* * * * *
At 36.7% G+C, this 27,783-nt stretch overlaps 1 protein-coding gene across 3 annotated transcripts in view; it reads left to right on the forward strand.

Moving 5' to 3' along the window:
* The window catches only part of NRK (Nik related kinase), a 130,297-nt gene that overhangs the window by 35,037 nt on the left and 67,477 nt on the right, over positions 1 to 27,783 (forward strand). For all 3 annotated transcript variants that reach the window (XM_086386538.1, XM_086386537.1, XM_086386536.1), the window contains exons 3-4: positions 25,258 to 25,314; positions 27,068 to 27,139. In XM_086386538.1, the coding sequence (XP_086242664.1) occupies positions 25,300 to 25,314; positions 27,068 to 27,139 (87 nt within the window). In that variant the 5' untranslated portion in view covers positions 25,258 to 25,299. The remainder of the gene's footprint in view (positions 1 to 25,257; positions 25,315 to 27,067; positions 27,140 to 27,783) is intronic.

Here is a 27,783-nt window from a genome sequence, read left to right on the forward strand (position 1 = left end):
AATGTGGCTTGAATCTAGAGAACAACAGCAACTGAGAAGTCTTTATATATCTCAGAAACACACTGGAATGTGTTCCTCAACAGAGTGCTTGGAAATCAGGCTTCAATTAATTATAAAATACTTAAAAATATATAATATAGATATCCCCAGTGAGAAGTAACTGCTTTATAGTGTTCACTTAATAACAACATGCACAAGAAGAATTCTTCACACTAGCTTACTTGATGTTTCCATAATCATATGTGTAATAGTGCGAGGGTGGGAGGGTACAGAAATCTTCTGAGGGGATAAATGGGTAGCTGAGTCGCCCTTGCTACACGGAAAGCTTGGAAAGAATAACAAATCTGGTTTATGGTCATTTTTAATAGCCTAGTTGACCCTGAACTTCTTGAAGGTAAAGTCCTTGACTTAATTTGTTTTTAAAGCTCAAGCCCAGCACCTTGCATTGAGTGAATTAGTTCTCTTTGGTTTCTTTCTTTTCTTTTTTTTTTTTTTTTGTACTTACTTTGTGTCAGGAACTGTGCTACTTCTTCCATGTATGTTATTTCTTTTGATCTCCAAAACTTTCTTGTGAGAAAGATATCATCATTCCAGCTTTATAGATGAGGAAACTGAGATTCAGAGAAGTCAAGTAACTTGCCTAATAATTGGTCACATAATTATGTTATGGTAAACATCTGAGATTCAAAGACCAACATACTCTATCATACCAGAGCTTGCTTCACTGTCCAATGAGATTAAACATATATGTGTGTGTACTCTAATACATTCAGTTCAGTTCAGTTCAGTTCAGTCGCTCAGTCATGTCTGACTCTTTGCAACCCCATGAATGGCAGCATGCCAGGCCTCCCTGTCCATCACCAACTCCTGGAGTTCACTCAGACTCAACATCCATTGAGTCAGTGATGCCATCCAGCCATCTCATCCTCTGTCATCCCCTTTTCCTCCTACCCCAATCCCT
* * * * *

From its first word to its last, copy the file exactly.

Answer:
At 36.7% G+C, this 27,783-nt stretch overlaps 1 protein-coding gene across 3 annotated transcripts in view; it reads left to right on the forward strand.

Moving 5' to 3' along the window:
* The window catches only part of NRK (Nik related kinase), a 130,297-nt gene that overhangs the window by 35,037 nt on the left and 67,477 nt on the right, over positions 1 to 27,783 (forward strand). For all 3 annotated transcript variants that reach the window (XM_086386538.1, XM_086386537.1, XM_086386536.1), the window contains exons 3-4: positions 25,258 to 25,314; positions 27,068 to 27,139. In XM_086386538.1, the coding sequence (XP_086242664.1) occupies positions 25,300 to 25,314; positions 27,068 to 27,139 (87 nt within the window). In that variant the 5' untranslated portion in view covers positions 25,258 to 25,299. The remainder of the gene's footprint in view (positions 1 to 25,257; positions 25,315 to 27,067; positions 27,140 to 27,783) is intronic.

Here is a 27,783-nt window from a genome sequence, read left to right on the forward strand (position 1 = left end):
AATGTGGCTTGAATCTAGAGAACAACAGCAACTGAGAAGTCTTTATATATCTCAGAAACACACTGGAATGTGTTCCTCAACAGAGTGCTTGGAAATCAGGCTTCAATTAATTATAAAATACTTAAAAATATATAATATAGATATCCCCAGTGAGAAGTAACTGCTTTATAGTGTTCACTTAATAACAACATGCACAAGAAGAATTCTTCACACTAGCTTACTTGATGTTTCCATAATCATATGTGTAATAGTGCGAGGGTGGGAGGGTACAGAAATCTTCTGAGGGGATAAATGGGTAGCTGAGTCGCCCTTGCTACACGGAAAGCTTGGAAAGAATAACAAATCTGGTTTATGGTCATTTTTAATAGCCTAGTTGACCCTGAACTTCTTGAAGGTAAAGTCCTTGACTTAATTTGTTTTTAAAGCTCAAGCCCAGCACCTTGCATTGAGTGAATTAGTTCTCTTTGGTTTCTTTCTTTTCTTTTTTTTTTTTTTTTGTACTTACTTTGTGTCAGGAACTGTGCTACTTCTTCCATGTATGTTATTTCTTTTGATCTCCAAAACTTTCTTGTGAGAAAGATATCATCATTCCAGCTTTATAGATGAGGAAACTGAGATTCAGAGAAGTCAAGTAACTTGCCTAATAATTGGTCACATAATTATGTTATGGTAAACATCTGAGATTCAAAGACCAACATACTCTATCATACCAGAGCTTGCTTCACTGTCCAATGAGATTAAACATATATGTGTGTGTACTCTAATACATTCAGTTCAGTTCAGTTCAGTTCAGTCGCTCAGTCATGTCTGACTCTTTGCAACCCCATGAATGGCAGCATGCCAGGCCTCCCTGTCCATCACCAACTCCTGGAGTTCACTCAGACTCAACATCCATTGAGTCAGTGATGCCATCCAGCCATCTCATCCTCTGTCATCCCCTTTTCCTCCTACCCCAATCCCT